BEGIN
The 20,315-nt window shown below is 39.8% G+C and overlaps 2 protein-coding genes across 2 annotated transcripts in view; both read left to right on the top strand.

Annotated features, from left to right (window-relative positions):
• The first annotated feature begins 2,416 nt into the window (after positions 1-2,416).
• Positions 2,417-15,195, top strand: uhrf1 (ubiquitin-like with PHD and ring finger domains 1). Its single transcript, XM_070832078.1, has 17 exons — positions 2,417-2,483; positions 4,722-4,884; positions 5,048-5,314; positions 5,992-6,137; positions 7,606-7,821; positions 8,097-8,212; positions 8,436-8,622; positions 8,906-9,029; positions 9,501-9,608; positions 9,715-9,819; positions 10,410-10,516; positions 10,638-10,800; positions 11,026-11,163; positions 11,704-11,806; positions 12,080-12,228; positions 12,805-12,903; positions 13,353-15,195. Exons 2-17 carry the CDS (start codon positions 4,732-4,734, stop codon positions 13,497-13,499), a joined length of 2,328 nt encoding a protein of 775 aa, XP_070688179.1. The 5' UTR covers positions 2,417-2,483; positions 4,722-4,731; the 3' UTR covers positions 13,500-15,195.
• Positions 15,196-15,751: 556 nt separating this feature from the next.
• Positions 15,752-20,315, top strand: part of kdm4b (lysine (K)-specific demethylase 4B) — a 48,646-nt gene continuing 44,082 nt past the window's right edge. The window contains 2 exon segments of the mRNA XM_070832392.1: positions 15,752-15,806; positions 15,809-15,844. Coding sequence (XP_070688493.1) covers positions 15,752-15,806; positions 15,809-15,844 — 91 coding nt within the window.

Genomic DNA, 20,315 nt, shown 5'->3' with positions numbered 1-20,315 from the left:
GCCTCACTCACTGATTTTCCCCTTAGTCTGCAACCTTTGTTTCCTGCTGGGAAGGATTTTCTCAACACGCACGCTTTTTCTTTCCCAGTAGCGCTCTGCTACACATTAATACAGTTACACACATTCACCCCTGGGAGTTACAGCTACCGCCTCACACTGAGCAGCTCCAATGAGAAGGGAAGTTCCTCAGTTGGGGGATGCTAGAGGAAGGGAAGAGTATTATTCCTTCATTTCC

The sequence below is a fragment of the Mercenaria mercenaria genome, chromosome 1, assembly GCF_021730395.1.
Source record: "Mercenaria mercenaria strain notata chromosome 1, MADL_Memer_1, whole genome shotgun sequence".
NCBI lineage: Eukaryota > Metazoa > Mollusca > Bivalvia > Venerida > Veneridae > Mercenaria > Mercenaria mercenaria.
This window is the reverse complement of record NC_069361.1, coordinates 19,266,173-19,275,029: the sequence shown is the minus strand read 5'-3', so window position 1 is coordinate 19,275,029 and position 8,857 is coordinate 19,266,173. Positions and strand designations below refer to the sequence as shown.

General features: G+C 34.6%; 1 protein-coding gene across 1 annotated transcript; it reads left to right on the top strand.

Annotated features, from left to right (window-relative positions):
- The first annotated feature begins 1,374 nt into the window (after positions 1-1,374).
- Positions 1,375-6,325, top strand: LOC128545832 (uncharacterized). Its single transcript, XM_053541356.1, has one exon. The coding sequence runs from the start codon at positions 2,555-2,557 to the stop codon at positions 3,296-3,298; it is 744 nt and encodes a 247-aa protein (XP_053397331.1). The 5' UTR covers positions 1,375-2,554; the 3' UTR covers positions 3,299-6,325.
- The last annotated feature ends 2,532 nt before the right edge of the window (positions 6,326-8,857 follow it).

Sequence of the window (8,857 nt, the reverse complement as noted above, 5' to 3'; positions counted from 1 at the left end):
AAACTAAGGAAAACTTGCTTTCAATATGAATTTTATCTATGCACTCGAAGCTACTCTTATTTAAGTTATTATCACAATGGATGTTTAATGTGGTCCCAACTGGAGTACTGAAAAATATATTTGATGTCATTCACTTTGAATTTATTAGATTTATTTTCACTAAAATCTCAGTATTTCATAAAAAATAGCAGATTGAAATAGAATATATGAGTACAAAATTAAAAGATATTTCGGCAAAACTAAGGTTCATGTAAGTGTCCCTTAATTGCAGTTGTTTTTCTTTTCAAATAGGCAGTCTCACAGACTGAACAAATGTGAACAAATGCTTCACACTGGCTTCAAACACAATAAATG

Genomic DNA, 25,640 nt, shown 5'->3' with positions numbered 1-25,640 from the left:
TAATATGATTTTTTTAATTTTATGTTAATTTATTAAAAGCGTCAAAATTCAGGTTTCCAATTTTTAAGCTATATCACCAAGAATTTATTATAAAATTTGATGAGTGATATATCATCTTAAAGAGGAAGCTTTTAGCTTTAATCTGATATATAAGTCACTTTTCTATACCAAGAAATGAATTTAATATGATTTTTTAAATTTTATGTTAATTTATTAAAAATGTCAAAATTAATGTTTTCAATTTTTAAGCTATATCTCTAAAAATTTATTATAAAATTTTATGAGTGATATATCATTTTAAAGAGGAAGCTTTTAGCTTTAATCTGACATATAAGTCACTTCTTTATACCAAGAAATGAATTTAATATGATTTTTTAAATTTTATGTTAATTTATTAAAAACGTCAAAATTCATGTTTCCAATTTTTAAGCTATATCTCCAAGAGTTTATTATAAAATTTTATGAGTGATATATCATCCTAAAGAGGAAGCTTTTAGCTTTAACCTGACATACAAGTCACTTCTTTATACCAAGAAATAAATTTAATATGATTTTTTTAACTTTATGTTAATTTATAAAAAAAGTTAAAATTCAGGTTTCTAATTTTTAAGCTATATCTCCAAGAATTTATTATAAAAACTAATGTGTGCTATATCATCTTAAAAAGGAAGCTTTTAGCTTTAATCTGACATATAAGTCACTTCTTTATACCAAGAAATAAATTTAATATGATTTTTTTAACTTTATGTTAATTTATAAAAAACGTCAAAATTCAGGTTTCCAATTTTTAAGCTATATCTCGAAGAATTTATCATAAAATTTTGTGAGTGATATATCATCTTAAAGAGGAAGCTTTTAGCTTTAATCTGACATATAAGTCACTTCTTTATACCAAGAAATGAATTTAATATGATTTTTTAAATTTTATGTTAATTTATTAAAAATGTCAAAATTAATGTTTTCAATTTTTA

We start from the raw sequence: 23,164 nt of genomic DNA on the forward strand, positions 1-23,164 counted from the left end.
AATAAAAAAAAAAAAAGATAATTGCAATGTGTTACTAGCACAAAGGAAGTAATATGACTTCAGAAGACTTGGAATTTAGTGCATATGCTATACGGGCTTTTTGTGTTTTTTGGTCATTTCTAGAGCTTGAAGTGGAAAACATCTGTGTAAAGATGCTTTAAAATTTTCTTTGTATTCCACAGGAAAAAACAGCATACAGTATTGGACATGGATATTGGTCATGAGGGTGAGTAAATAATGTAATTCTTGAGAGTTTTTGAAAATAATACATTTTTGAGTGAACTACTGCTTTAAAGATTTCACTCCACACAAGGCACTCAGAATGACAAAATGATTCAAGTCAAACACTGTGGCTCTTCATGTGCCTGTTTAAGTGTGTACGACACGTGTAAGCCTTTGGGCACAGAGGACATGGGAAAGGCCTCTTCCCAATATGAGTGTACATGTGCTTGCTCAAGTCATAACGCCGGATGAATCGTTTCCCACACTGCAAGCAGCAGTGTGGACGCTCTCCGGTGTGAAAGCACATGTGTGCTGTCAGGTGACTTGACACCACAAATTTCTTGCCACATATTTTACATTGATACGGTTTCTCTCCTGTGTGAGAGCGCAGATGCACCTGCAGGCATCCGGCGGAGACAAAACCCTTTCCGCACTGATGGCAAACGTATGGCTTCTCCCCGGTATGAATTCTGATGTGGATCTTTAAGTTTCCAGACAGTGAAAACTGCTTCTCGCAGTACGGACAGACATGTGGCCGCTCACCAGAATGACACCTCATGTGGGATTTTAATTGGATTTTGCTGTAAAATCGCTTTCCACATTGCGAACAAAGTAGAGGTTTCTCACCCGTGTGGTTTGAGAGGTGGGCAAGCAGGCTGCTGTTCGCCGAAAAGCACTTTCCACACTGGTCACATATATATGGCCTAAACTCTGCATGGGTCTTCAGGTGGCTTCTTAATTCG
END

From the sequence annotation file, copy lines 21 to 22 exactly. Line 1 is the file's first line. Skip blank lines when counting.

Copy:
TAATATGATTTTTTTAATTTTATGTTAATTTATTAAAAGCGTCAAAATTCAGGTTTCCAATTTTTAAGCTATATCACCAAGAATTTATTATAAAATTTGATGAGTGATATATCATCTTAAAGAGGAAGCTTTTAGCTTTAATCTGATATATAAGTCACTTTTCTATACCAAGAAATGAATTTAATATGATTTTTTAAATTTTATGTTAATTTATTAAAAATGTCAAAATTAATGTTTTCAATTTTTAAGCTATATCTCTAAAAATTTATTATAAAATTTTATGAGTGATATATCATTTTAAAGAGGAAGCTTTTAGCTTTAATCTGACATATAAGTCACTTCTTTATACCAAGAAATGAATTTAATATGATTTTTTAAATTTTATGTTAATTTATTAAAAACGTCAAAATTCATGTTTCCAATTTTTAAGCTATATCTCCAAGAGTTTATTATAAAATTTTATGAGTGATATATCATCCTAAAGAGGAAGCTTTTAGCTTTAACCTGACATACAAGTCACTTCTTTATACCAAGAAATAAATTTAATATGATTTTTTTAACTTTATGTTAATTTATAAAAAAAGTTAAAATTCAGGTTTCTAATTTTTAAGCTATATCTCCAAGAATTTATTATAAAAACTAATGTGTGCTATATCATCTTAAAAAGGAAGCTTTTAGCTTTAATCTGACATATAAGTCACTTCTTTATACCAAGAAATAAATTTAATATGATTTTTTTAACTTTATGTTAATTTATAAAAAACGTCAAAATTCAGGTTTCCAATTTTTAAGCTATATCTCGAAGAATTTATCATAAAATTTTGTGAGTGATATATCATCTTAAAGAGGAAGCTTTTAGCTTTAATCTGACATATAAGTCACTTCTTTATACCAAGAAATGAATTTAATATGATTTTTTAAATTTTATGTTAATTTATTAAAAATGTCAAAATTAATGTTTTCAATTTTTA

We start from the raw sequence: 23,164 nt of genomic DNA on the forward strand, positions 1-23,164 counted from the left end.